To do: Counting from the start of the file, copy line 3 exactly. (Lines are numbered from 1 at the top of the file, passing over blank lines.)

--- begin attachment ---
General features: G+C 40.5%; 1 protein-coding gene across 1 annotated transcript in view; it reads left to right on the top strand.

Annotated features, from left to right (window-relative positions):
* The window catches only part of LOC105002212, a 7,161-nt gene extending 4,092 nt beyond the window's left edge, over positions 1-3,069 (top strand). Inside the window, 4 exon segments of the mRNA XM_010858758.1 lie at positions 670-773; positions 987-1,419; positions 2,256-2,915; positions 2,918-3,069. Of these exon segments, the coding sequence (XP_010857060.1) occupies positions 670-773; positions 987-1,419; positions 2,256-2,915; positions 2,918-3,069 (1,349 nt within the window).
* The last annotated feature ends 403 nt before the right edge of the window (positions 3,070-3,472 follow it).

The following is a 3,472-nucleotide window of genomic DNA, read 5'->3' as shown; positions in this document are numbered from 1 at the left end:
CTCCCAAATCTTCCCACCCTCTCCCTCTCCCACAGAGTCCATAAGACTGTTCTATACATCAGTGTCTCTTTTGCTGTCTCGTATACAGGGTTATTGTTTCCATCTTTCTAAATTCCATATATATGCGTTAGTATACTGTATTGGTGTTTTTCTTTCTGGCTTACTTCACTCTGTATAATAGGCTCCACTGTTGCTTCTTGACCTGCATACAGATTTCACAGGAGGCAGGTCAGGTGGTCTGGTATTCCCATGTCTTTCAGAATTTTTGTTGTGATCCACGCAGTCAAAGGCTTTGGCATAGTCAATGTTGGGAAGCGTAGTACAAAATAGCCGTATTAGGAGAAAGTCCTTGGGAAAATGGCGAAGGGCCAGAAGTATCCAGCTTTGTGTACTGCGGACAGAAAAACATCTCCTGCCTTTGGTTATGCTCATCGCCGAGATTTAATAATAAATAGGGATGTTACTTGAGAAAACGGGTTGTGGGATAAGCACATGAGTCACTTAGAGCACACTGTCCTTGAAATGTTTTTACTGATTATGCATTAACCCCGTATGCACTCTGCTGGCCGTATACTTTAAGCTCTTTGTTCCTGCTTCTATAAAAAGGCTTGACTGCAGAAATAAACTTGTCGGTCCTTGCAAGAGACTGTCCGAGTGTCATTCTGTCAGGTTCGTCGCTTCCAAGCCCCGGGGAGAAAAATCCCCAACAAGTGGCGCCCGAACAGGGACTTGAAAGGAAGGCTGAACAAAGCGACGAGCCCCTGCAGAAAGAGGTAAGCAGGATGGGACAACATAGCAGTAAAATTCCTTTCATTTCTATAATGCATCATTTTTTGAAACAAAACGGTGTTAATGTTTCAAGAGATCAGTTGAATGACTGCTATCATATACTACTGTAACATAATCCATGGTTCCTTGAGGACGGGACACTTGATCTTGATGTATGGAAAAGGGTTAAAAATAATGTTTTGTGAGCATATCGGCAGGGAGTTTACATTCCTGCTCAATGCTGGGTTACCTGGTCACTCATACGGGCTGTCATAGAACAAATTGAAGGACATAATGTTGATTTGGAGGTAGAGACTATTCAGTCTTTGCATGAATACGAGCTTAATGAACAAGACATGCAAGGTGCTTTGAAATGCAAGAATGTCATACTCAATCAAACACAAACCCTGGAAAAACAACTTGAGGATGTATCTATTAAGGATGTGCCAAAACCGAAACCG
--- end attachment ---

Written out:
* The window catches only part of LOC105002212, a 7,161-nt gene extending 4,092 nt beyond the window's left edge, over positions 1-3,069 (top strand). Inside the window, 4 exon segments of the mRNA XM_010858758.1 lie at positions 670-773; positions 987-1,419; positions 2,256-2,915; positions 2,918-3,069. Of these exon segments, the coding sequence (XP_010857060.1) occupies positions 670-773; positions 987-1,419; positions 2,256-2,915; positions 2,918-3,069 (1,349 nt within the window).